"Safety is something that happens between your ears, not something you hold in your hands."
--- Jeff Cooper
One of the most costly items in business is employee and customer safety. Most of the safety issues reported by the OSHA, (Occupational Safety and Health Administration), are related to things that could and should have been avoided. While they were documented as accidents, and of course, accidents do happen, with just a little training, most would never have happened.
Creating a safety plan for your business is a must-do if you have employees. When it is no longer a one, two, or three-person operation, a safety plan is necessary to prevent costly mistakes that can and will ultimately ruin your business. The loss of production, health care costs, worker's compensation increases, liability, increasing of insurance premiums, and a demoralized workforce, are only a few of the consequences of workplace injuries.
"Employees who report receiving recognition and praise within the last seven days show increased productivity, get higher scores from customers, and have better safety records. They're just more engaged at work."
--- Tom Rath
The development of a safety plan, with the input of employees, improves morale and actually increases the attention to safety issues by employees. This works similar to the Hawthorne experience where in 1950 the management team at the Hawthorne Works Electric factory just outside of Chicago upgraded the lighting, cleaned the floors, and relocated workstations. These simple acts increased productivity. Paying attention to and praising team members can have the same positive effect on safety issues.
"Obedience is the mother of success and is wedded to safety."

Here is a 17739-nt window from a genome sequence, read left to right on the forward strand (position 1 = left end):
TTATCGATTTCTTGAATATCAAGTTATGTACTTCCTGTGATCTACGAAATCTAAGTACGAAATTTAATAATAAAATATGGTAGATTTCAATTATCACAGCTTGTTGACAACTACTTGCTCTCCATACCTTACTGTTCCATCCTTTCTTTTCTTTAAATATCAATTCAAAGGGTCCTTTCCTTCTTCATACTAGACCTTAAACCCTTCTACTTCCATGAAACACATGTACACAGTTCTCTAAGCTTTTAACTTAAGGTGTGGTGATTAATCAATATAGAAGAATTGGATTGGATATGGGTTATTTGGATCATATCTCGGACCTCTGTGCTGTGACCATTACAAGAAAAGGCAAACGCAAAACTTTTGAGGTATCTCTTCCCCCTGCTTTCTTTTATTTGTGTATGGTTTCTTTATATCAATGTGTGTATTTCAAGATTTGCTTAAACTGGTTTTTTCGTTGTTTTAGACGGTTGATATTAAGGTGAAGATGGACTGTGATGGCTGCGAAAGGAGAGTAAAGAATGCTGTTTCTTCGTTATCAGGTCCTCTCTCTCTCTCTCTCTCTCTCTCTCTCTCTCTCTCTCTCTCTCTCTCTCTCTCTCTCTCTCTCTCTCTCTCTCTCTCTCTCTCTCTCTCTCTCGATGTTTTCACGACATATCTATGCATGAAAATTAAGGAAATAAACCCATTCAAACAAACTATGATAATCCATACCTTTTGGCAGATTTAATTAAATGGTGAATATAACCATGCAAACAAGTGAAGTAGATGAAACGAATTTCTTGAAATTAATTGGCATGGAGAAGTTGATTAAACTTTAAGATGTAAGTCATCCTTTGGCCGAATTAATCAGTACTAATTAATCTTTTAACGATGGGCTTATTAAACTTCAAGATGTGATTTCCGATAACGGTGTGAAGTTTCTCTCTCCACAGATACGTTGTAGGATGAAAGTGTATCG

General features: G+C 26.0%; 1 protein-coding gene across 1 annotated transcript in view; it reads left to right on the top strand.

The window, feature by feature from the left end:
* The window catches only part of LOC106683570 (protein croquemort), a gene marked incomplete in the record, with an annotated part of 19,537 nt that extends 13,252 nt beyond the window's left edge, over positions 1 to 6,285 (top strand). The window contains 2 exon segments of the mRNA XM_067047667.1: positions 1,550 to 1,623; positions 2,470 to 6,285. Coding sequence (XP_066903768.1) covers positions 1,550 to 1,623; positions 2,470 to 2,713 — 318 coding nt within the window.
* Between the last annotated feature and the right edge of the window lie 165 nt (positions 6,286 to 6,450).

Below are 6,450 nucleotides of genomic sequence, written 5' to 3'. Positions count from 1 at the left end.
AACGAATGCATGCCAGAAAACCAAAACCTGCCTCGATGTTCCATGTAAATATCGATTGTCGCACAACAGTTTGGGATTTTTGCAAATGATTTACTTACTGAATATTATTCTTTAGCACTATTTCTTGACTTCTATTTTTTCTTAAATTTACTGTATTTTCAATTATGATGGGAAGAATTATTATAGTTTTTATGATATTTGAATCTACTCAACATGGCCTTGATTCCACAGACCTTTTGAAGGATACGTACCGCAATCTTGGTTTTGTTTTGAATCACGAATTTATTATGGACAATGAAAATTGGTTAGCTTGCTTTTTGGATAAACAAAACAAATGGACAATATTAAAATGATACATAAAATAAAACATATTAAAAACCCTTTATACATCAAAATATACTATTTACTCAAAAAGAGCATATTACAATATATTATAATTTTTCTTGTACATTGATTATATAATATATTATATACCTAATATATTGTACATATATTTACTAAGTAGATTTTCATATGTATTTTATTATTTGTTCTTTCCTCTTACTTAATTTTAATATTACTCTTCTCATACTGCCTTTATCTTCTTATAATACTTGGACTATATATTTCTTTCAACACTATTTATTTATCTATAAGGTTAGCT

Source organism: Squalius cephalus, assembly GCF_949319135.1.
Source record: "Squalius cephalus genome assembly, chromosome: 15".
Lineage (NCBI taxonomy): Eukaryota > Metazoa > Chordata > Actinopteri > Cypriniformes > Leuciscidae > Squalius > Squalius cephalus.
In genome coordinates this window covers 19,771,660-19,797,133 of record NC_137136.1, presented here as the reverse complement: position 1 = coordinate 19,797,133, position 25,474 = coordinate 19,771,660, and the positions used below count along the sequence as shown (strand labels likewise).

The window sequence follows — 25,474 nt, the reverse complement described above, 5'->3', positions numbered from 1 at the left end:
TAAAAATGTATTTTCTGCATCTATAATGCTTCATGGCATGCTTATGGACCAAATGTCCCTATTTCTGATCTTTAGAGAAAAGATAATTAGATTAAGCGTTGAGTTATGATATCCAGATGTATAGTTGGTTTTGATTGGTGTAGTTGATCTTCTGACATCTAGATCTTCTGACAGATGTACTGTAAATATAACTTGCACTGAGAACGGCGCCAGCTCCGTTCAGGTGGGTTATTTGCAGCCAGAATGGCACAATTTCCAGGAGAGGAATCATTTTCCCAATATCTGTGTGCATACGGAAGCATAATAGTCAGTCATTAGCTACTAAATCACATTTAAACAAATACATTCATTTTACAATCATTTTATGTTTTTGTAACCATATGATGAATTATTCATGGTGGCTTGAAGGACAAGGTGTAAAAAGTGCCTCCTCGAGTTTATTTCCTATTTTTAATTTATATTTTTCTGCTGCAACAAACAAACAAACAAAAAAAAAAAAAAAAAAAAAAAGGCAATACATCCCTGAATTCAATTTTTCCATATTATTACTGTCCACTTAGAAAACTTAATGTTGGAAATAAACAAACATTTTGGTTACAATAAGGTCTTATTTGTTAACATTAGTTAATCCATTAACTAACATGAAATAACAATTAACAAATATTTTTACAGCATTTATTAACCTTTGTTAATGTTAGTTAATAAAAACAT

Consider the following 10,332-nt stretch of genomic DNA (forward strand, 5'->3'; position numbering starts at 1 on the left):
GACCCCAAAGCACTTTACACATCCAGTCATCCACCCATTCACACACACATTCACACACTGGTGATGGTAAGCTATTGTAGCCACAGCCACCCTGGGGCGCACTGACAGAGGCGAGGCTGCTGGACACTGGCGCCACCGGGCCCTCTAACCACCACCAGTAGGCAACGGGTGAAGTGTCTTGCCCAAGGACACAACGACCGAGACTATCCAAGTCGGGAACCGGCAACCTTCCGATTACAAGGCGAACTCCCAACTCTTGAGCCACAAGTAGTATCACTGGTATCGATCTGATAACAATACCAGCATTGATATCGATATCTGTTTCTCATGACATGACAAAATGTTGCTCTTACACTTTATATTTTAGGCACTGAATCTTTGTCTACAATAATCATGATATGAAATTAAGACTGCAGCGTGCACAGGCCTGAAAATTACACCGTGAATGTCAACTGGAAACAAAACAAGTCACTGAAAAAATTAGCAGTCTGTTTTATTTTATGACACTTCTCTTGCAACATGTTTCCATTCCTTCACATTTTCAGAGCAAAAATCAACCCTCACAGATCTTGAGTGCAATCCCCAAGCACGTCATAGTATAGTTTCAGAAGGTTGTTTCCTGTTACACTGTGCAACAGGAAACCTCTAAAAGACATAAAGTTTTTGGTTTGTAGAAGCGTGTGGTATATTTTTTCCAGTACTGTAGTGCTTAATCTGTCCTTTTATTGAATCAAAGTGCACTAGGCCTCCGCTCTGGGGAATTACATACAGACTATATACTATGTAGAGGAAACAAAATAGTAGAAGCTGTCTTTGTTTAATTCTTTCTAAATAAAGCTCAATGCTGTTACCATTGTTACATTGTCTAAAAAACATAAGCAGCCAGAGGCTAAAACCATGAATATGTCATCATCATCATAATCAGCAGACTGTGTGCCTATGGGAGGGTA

Some job tasks must be performed in a specific way in order to keep the worker and the environment safe. This area is a good place to start with your safety plan. Devising a plan that must be followed in order to avoid injuries should be in writing and all workers trained accordingly.
"American stuntmen are smart - they think about safety. When they do a jump in a car, they calculate everything: the speed, the distance... But in Hong Kong, we don't know how to count. Everything we do is a guess. If you've got the guts, you do it. All of my stuntmen have gotten hurt."
--- Jackie Chan
Looking at every job task to uncover possible unsafe conditions takes a lot of time, but it is well worth it if it prevents just one injury. Keep in mind that having an annual class on proper lifting techniques to avoid back injuries and reminding employees to hydrate, can save your company thousands of dollars per year in lost productivity and in some cases, insurance premiums.
"If you wait for the perfect moment when all is safe and assured, it may never arrive. Mountains will not be climbed, races won, or lasting happiness achieved."
--- Maurice Chevalier
It is very easy to go overboard with a safety plan in an attempt to cover every possible safety issue, but for now, just skim the surface of your business and see where future problems may arise.
Do you have a no texting policy when driving company vehicles? Are your team members trained on proper climbing angles for a ladder? Do you have a step-by-step plan for installing an electrical sign that includes shutting off the power before installation?
These are simple things that you may think your people should know, and maybe they do, but why chance it?
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Whether you are a small sign shop with a single roll printer, or a large sign shop making electrical signs, the profit secrets regarding dynamic digital signage (DDS) are the same. There is no doubt in my mind that DDS displays are, in fact, signs, and if we (as an industry) don't stake our rightful claim, we will miss this exciting opportunity.
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Lettering on a plumbing service van in Albertville, Alabama:
"A royal flush beats a full house any day"
Lettering on Wrecker Service tow truck in Albertville, Alabama:
"The cheapest hooker in town."
We need those funny signs you've seen in your travels, come on, we know they're out there.
Send them to us at: firstname.lastname@example.org.